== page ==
So lets have the discussion of this bill, and let's support, wholeheartedly, the notion that we should have an effective mechanism to vet a stranger before handing over a firearm.  I think a highly modified version of the pre-filed bills could become law and could make incremental but measurable reductions in gun violence while not making life miserable for law abiding citizens. That's the discussion we should be having.

The bigger picture of gun violence in New Mexico will depend on a lot more variables being addressed than requiring background checks for private gun sales. There is no silver bullet here, just a lot of copper and lead ones that we need to aim carefully if we are to hit the target of gun violence reduction.

More reading: There’s More To Reducing Gun Violence Than Expanding Background Checks. 

  Gaps continue in firearm surveillance: Evidenc from a large U.S. City Bureau of Police 

Sunday, January 29, 2017

Marching for Life Is Not Enough

Michael Brown spends much of his polemic comparing the peaceful and positive nature of the March for Life to the sometimes rowdy and occasionally rude Women's March. I am relieved, however, that "...there will be no calls to burn down or blow up abortion clinics.." and thus Brown and his colleagues repudiate the bombing of abortion clinics or executions of abortion providers. But even if he promises a peaceful resistance against abortions, it takes more than marching around, writing letters to the editor, or having Catholic priests tell us how to vote in Presidential elections to reduce the demand for abortions in America. If history tells us anything, merely passing laws doesn't help either. It takes, as the other side likes to say, the ability to make better choices and that usually means having a supportive community to count on.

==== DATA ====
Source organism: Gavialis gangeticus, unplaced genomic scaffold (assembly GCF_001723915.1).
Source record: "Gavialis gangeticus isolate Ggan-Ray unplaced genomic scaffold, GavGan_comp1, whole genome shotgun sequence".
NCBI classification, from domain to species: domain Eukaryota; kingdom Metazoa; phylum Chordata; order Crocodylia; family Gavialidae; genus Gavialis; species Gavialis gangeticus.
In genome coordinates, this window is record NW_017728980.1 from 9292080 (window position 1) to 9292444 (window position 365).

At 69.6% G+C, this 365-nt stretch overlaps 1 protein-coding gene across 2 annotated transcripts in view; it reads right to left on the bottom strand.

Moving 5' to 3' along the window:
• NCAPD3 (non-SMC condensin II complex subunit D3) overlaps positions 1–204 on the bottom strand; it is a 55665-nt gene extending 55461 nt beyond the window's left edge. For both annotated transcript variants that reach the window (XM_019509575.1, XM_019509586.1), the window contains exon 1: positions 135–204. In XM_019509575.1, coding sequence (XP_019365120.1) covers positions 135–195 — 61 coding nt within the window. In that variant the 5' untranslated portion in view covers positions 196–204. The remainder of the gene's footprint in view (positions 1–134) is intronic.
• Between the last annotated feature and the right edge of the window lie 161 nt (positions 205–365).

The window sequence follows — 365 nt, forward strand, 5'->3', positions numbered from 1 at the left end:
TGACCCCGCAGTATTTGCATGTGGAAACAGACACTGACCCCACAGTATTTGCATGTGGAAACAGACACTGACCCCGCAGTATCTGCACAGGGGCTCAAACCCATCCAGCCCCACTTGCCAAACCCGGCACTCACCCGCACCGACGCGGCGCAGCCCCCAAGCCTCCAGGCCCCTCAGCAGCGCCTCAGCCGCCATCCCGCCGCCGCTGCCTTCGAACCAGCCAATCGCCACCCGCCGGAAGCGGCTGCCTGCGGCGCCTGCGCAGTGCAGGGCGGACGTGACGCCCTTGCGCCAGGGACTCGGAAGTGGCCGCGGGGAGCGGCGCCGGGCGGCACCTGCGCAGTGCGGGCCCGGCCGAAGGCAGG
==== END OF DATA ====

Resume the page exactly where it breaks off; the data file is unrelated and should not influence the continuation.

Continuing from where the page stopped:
For me, its been long way and many decades from Buffalo, NY to Los Alamos, NM but for some of us who hail from that neck of the woods, the name Nelson Henry Baker comes to mind. Nelson Baker was a Civil War veteran who returned home to Buffalo to set up a profitable business. He later had a calling and joined the priesthood. Using his own resources and those he raised through fundraising efforts, Father Baker created "The Association of Our Lady of Victory" city of charity in Lackawanna, NY, which is a city on the south side of Buffalo. That city of charity included a minor basilica, an infant home, a home for unwed mothers, a boys' orphanage, a boys’ protectory, a hospital, a nurses' home, and a grade and high school.